NEW DELHI // A nationwide strike in India - billed as one of the largest in the country's history by the 11 trade unions that took part - hit the banking, transport other key sectors yesterday but remained largely peaceful.
Markets in New Delhi remained open and privately run buses packed the streets, but many of the city's ubiquitous taxis and auto rickshaws remained off the roads.
Stranded travellers negotiated fares with private taxis at Nizamuddin, one of Delhi's railway stations.
"I was prepared for this," said Nirmala Sharma, 47, who arrived from Lucknow to spend a week with her sister's family in Delhi. "I have to pay a little extra but at least there is something to get me there."
In South Extension, a neighbourhood in South Delhi, a row of 10 driverless rickshaws drew complaints from commuters. "This is an inconvenience," said Pratap Singh, 21, who usually takes an auto rickshaw twice a week to a tutoring session. He waited at a bus stop. "I was hoping the auto drivers would not strike."
Parts of the country with a strong communist presence were the worst affected by yesterday's 24-hour stoppage.
Rallies in Kolkata drew large crowds, with more than a hundred protesters arrested for obstructing rail and road traffic.
But chief minister Mamata Banerjee, of the All India Trinamul Congress party, who came to power last May after more than 30 years of Communist rule in West Bengal, was adamant that the strike had failed.
She had threatened punitive action against striking government workers and toured government offices to check on attendance yesterday. Many workers chose to stay in their offices overnight on Monday to avoid pickets.
"Strikes hamper the growth of West Bengal," said Ms Banerjee, who led many strikes during her years in opposition. "There is no strike at all. Everything is open. All the buses, trains, taxis are running.
"The flights have also operated totally according to schedule. The presence of government employees in the offices has been near about 100 per cent."
Across the country, many shops and banks were closed, with even employees of the Reserve Bank of India choosing to join the strike.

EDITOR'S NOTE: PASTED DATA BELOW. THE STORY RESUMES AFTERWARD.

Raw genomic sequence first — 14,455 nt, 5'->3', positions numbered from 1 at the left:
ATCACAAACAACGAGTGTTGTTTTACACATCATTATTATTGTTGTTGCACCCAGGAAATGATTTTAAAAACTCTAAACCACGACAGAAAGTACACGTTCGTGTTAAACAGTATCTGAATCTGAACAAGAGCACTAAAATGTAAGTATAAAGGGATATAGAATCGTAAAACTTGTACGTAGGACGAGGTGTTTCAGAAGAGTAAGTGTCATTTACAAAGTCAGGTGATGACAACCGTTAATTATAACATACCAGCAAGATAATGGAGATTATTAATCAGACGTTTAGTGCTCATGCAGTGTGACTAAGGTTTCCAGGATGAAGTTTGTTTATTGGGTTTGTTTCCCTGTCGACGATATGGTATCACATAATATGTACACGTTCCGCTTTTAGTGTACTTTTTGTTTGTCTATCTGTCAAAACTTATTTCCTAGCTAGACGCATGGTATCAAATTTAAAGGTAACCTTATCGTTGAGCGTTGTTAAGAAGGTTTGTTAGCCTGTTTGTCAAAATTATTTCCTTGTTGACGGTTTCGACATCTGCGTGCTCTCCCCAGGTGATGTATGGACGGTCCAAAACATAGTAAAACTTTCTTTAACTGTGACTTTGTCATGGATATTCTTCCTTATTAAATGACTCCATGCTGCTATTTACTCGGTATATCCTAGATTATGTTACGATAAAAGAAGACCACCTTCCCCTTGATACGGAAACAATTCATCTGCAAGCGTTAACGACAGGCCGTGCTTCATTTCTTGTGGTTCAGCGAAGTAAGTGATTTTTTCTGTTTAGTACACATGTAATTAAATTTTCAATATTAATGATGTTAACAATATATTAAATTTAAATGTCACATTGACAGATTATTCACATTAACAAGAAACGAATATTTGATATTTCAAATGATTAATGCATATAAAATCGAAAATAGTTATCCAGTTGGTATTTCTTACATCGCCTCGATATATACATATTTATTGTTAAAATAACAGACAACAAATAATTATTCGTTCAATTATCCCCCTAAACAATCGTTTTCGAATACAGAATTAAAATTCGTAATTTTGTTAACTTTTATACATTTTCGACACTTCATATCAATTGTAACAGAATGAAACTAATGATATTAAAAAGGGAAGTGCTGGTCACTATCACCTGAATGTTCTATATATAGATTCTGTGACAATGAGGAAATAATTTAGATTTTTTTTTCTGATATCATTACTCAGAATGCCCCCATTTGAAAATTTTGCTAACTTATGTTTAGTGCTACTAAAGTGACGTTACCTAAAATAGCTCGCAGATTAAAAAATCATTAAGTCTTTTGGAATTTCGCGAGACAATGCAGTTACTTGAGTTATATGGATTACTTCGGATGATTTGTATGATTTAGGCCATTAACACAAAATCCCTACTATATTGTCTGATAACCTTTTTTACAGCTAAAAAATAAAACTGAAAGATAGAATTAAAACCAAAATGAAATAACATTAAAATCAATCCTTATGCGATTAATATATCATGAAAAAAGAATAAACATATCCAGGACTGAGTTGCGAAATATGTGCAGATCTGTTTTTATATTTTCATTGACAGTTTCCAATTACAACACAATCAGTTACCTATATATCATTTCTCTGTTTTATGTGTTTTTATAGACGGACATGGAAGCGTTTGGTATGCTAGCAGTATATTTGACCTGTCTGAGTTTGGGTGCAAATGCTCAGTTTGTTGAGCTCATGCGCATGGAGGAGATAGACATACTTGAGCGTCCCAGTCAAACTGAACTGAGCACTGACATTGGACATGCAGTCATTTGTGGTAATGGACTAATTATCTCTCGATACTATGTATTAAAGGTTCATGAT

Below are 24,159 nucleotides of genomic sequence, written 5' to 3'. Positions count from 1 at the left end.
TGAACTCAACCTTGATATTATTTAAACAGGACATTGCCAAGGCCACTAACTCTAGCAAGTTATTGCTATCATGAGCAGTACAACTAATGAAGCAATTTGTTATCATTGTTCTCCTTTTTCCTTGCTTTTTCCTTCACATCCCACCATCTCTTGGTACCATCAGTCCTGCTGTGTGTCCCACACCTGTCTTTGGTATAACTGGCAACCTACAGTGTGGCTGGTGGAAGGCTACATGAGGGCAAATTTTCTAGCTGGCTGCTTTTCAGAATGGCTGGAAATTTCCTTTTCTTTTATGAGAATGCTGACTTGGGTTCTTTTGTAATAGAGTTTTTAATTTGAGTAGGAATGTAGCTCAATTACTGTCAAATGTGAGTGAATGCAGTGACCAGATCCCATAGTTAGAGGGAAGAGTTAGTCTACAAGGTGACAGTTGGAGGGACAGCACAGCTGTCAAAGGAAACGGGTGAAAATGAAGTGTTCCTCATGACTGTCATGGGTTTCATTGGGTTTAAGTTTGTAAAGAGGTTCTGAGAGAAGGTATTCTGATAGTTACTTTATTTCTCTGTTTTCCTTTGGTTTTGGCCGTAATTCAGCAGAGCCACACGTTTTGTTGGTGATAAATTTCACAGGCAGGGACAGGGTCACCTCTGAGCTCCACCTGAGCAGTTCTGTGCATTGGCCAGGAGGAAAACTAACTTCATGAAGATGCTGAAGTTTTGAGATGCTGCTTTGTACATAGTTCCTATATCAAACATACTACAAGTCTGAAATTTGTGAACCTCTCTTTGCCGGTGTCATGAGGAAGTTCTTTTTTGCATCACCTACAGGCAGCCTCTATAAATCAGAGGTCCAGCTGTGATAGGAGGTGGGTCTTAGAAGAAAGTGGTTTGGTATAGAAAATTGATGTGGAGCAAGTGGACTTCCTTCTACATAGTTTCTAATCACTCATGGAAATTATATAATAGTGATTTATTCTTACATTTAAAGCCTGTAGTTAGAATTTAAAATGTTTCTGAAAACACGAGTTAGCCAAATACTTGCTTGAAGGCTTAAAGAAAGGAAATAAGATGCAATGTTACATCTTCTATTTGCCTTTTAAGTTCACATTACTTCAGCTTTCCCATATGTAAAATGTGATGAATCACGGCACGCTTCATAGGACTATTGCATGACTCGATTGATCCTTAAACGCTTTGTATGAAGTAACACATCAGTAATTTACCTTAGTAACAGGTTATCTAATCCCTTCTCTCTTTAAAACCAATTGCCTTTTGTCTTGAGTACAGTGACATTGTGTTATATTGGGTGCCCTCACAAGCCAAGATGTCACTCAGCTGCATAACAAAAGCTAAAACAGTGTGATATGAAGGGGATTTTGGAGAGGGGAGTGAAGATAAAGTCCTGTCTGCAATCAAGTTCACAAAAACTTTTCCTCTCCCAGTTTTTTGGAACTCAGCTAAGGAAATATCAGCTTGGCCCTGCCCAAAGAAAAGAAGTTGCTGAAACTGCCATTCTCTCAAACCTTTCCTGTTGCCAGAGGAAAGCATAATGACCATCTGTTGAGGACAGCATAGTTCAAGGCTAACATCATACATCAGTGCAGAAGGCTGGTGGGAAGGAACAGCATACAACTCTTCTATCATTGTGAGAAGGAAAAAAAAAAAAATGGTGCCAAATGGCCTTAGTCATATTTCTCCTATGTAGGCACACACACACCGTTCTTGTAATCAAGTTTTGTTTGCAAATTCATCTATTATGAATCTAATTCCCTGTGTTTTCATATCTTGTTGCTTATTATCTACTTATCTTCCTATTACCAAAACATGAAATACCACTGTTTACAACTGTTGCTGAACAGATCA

Early reports pegged the number of participants at about 800,000 - less than the millions envisaged by organisers.
It was the first time that all 11 of the central trade unions had united for a strike, including those affiliated with the ruling Congress party.
They were joined by nearly 5,000 other smaller workers' unions, according to Gurudas Dasgupta, the leader of the All India Trade Union Congress.
"This is a historic occasion. For the first time, all the big trade unions have come together to protest the anti-labour polices of the government," he told Agence France-Presse.
The unions are demanding an end to contract labour, an amendment of the Minimum Wages Act, an increase in gratuity payout and compulsory registration of trade unions within 45 days.
The strike comes after a difficult year for the economy, with growth forecasts slipping from 9 per cent to 7 per cent and the government struggling to keep inflation out of double figures.
The unions say they will consider further action if the government does not respond to their demands, although this has been met with scepticism within the business community.
"The problem with a strike on such general issues is that none of these things can be solved overnight, or even in the next year," said BP Pant, the director of labour and employment at the Federation of Indian Chambers of Commerce and Industry.
"The unions perhaps feel a need to flex their muscles at a time when union power has been falling across the globe."
The strikes are another headache for the government of the prime minister, Manmohan Singh, which has bounced from one corruption scandal to another since returning to power in 2009, while failing to pass a single significant economic reform.